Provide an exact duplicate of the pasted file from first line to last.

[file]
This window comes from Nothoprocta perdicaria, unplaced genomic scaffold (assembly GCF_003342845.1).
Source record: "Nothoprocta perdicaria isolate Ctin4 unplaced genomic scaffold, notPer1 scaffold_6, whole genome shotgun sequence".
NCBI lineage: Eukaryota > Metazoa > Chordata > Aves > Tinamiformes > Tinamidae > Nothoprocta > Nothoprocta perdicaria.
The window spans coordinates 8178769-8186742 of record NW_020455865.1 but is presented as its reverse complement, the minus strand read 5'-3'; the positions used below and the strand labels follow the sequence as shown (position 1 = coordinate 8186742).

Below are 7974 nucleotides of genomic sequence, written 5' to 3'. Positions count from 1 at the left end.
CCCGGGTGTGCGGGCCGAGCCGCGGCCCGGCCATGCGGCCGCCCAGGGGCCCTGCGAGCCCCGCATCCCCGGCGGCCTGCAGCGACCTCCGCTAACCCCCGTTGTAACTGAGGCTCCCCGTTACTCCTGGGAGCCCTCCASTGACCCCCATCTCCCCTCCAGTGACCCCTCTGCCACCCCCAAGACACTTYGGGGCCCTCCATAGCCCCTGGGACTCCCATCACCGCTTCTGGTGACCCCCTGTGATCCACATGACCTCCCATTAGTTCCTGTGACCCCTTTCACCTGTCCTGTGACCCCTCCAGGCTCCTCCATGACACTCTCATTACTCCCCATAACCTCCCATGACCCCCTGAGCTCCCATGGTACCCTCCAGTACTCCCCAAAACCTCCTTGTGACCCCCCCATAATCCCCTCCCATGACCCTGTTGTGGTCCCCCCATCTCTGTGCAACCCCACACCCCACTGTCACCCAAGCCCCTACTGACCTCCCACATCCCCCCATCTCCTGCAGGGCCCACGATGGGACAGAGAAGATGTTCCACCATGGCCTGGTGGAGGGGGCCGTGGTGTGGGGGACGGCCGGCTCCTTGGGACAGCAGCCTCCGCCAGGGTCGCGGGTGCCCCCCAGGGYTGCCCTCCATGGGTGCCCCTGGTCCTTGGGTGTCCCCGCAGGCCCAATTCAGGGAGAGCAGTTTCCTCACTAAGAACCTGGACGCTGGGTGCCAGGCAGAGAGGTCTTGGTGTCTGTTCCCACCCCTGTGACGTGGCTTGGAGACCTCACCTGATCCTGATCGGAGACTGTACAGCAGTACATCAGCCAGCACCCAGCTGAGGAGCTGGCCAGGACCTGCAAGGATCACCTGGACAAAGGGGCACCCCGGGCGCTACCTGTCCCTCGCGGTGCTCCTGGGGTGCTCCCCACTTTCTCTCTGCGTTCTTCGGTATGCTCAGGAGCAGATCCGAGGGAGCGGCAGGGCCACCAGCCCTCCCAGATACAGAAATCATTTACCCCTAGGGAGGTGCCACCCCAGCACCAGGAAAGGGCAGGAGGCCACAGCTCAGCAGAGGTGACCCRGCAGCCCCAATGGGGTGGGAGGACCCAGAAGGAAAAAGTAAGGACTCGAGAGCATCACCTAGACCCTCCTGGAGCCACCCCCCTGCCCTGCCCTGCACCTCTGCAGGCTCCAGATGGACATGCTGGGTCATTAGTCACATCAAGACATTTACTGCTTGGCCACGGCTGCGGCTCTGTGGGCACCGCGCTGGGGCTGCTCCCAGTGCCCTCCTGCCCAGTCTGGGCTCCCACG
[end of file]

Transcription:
This window comes from Nothoprocta perdicaria, unplaced genomic scaffold (assembly GCF_003342845.1).
Source record: "Nothoprocta perdicaria isolate Ctin4 unplaced genomic scaffold, notPer1 scaffold_6, whole genome shotgun sequence".
NCBI lineage: Eukaryota > Metazoa > Chordata > Aves > Tinamiformes > Tinamidae > Nothoprocta > Nothoprocta perdicaria.
The window spans coordinates 8178769-8186742 of record NW_020455865.1 but is presented as its reverse complement, the minus strand read 5'-3'; the positions used below and the strand labels follow the sequence as shown (position 1 = coordinate 8186742).

Below are 7974 nucleotides of genomic sequence, written 5' to 3'. Positions count from 1 at the left end.
CCCGGGTGTGCGGGCCGAGCCGCGGCCCGGCCATGCGGCCGCCCAGGGGCCCTGCGAGCCCCGCATCCCCGGCGGCCTGCAGCGACCTCCGCTAACCCCCGTTGTAACTGAGGCTCCCCGTTACTCCTGGGAGCCCTCCASTGACCCCCATCTCCCCTCCAGTGACCCCTCTGCCACCCCCAAGACACTTYGGGGCCCTCCATAGCCCCTGGGACTCCCATCACCGCTTCTGGTGACCCCCTGTGATCCACATGACCTCCCATTAGTTCCTGTGACCCCTTTCACCTGTCCTGTGACCCCTCCAGGCTCCTCCATGACACTCTCATTACTCCCCATAACCTCCCATGACCCCCTGAGCTCCCATGGTACCCTCCAGTACTCCCCAAAACCTCCTTGTGACCCCCCCATAATCCCCTCCCATGACCCTGTTGTGGTCCCCCCATCTCTGTGCAACCCCACACCCCACTGTCACCCAAGCCCCTACTGACCTCCCACATCCCCCCATCTCCTGCAGGGCCCACGATGGGACAGAGAAGATGTTCCACCATGGCCTGGTGGAGGGGGCCGTGGTGTGGGGGACGGCCGGCTCCTTGGGACAGCAGCCTCCGCCAGGGTCGCGGGTGCCCCCCAGGGYTGCCCTCCATGGGTGCCCCTGGTCCTTGGGTGTCCCCGCAGGCCCAATTCAGGGAGAGCAGTTTCCTCACTAAGAACCTGGACGCTGGGTGCCAGGCAGAGAGGTCTTGGTGTCTGTTCCCACCCCTGTGACGTGGCTTGGAGACCTCACCTGATCCTGATCGGAGACTGTACAGCAGTACATCAGCCAGCACCCAGCTGAGGAGCTGGCCAGGACCTGCAAGGATCACCTGGACAAAGGGGCACCCCGGGCGCTACCTGTCCCTCGCGGTGCTCCTGGGGTGCTCCCCACTTTCTCTCTGCGTTCTTCGGTATGCTCAGGAGCAGATCCGAGGGAGCGGCAGGGCCACCAGCCCTCCCAGATACAGAAATCATTTACCCCTAGGGAGGTGCCACCCCAGCACCAGGAAAGGGCAGGAGGCCACAGCTCAGCAGAGGTGACCCRGCAGCCCCAATGGGGTGGGAGGACCCAGAAGGAAAAAGTAAGGACTCGAGAGCATCACCTAGACCCTCCTGGAGCCACCCCCCTGCCCTGCCCTGCACCTCTGCAGGCTCCAGATGGACATGCTGGGTCATTAGTCACATCAAGACATTTACTGCTTGGCCACGGCTGCGGCTCTGTGGGCACCGCGCTGGGGCTGCTCCCAGTGCCCTCCTGCCCAGTCTGGGCTCCCACG